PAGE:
Global economy will take at least 2 years to recover from coronavirus, says economic body

From CNN's Robert North

A closed cafe is pictured in St. Mark's Square in Venice, Italy, on May 18.
A closed cafe is pictured in St. Mark's Square in Venice, Italy, on May 18. Simone Padovani/Awakening/Getty Images

The global economy will take at least two years to recover from the impact of coronavirus, according to the Organisation for Economic Co-operation and Development (OECD), which is formed of 37 nations worldwide.

In its latest global outlook, the intergovernmental economic body warns that the pandemic has caused “the most severe economic recession in nearly a century and is causing enormous damage to people’s health, jobs and well-being.”

The report lays out two scenarios for the global economy.

In one scenario a second wave of infections, with renewed lock-downs, hits before the end of 2020.

In this so-called double-hit scenario the OECD sees world economic output falling 7.6% this year, before climbing back 2.8% in 2021. 

In the second scenario another major outbreak is avoided. If that were to occur, the OECD forecasts a 6% fall in economic activity in 2020.

5:33 a.m. ET, June 10, 2020

It's still safe to perform CPR during the pandemic, study says

From CNN's Ryan Prior

Shutterstock
Shutterstock

Imagine taking a walk in your neighborhood, carefully staying 6 feet apart from others to ensure social distancing.

You see an elderly man collapse on the sidewalk, having a heart attack.

Everything you've heard of late tells you to avoid close contact with strangers, especially the elderly, during the pandemic.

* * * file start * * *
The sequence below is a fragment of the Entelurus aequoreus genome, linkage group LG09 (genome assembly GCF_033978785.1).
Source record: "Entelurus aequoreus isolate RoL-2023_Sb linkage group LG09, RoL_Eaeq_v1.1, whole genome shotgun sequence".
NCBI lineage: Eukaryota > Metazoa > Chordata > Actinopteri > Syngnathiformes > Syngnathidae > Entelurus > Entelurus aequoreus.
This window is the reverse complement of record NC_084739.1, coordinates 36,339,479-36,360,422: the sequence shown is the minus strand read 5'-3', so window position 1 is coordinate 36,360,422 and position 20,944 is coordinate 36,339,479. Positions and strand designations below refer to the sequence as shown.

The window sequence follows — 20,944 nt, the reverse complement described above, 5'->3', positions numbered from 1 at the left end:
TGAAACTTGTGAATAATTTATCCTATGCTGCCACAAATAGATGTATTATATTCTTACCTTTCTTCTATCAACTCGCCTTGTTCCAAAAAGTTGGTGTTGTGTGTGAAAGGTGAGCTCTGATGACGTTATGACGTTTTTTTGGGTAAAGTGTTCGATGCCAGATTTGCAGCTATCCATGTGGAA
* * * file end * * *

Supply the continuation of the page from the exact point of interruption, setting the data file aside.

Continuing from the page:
Is it safe to perform CPR (cardiopulmonary resuscitation) to try to save his life? Or are you risking being infected with the novel coronavirus?

There's an answer: It's strongly encouraged that people perform CPR or chest compressions on others during the global pandemic, according to a report published by a group of Seattle emergency room physicians in the journal Circulation.

In fact, you may actually be hundreds of times more likely to save the dying man's life than you yourself are to die from Covid-19 by coming to his aid.

Read more here.

6:08 a.m. ET, June 10, 2020

China removes mammal linked to coronavirus spread from official traditional medicine list

From CNN's Ben Westcott

Pangolin
Pangolin Cover Images/AP Images

The Chinese government has removed pangolin scales from its 2020 list of approved ingredients used in traditional Chinese medicine, a move campaigners describe as a "critical step" towards saving the world's most trafficked mammal.

According to Chinese state-run media Tuesday, the latest edition of Chinese Pharmacopoeia -- an official government compendium of drugs covering traditional Chinese and Western medicines -- no longer includes pangolin scales on the list of approved ingredients, owing to "wild resources exhaustion."

The latest move to protect pangolins comes in the wake of new research that suggests pangolins kept in wildlife markets across China may have helped incubate the novel coronavirus before it spread to humans.

The virus has now infected more than 7 million people across the world since it was detected last December in the Chinese city of Wuhan, including at least 84,000 cases in mainland China.

According to a team of researchers from Duke University and Los Alamos National Laboratory, the virus swapped genes repeatedly with similar strains infecting bats, pangolins and a possible third species prior to jumping to humans.

The researchers concluded that although it was too soon to blame pangolins for the pandemic, it was clear that people must reduce their contact with wild animals that can transmit new infections.

Following the outbreak, the Chinese government outlawed the consumption of all wild animals countrywide in an effort to avoid further deadly outbreaks.

Read more here.